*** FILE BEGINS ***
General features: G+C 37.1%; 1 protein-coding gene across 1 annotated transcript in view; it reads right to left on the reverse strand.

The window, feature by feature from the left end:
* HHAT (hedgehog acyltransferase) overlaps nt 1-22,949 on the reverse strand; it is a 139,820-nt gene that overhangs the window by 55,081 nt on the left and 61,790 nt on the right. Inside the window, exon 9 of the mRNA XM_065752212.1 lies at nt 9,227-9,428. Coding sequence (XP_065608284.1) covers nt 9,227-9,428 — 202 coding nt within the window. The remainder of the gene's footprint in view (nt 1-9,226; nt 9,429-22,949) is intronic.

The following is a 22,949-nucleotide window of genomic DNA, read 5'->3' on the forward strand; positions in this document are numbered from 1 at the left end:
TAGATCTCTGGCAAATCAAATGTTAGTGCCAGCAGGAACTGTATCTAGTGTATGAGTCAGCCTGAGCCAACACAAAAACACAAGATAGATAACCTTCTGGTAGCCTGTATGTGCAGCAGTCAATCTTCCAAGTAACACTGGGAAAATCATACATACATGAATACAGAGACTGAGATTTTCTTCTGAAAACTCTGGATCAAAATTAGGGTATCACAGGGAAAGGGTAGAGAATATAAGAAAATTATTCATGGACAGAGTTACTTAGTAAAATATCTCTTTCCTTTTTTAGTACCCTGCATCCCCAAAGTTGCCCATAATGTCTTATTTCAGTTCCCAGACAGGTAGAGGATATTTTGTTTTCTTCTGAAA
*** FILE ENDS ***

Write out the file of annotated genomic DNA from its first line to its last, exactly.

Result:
General features: G+C 37.1%; 1 protein-coding gene across 1 annotated transcript in view; it reads right to left on the reverse strand.

The window, feature by feature from the left end:
* HHAT (hedgehog acyltransferase) overlaps nt 1-22,949 on the reverse strand; it is a 139,820-nt gene that overhangs the window by 55,081 nt on the left and 61,790 nt on the right. Inside the window, exon 9 of the mRNA XM_065752212.1 lies at nt 9,227-9,428. Coding sequence (XP_065608284.1) covers nt 9,227-9,428 — 202 coding nt within the window. The remainder of the gene's footprint in view (nt 1-9,226; nt 9,429-22,949) is intronic.

The following is a 22,949-nucleotide window of genomic DNA, read 5'->3' on the forward strand; positions in this document are numbered from 1 at the left end:
TAGATCTCTGGCAAATCAAATGTTAGTGCCAGCAGGAACTGTATCTAGTGTATGAGTCAGCCTGAGCCAACACAAAAACACAAGATAGATAACCTTCTGGTAGCCTGTATGTGCAGCAGTCAATCTTCCAAGTAACACTGGGAAAATCATACATACATGAATACAGAGACTGAGATTTTCTTCTGAAAACTCTGGATCAAAATTAGGGTATCACAGGGAAAGGGTAGAGAATATAAGAAAATTATTCATGGACAGAGTTACTTAGTAAAATATCTCTTTCCTTTTTTAGTACCCTGCATCCCCAAAGTTGCCCATAATGTCTTATTTCAGTTCCCAGACAGGTAGAGGATATTTTGTTTTCTTCTGAAA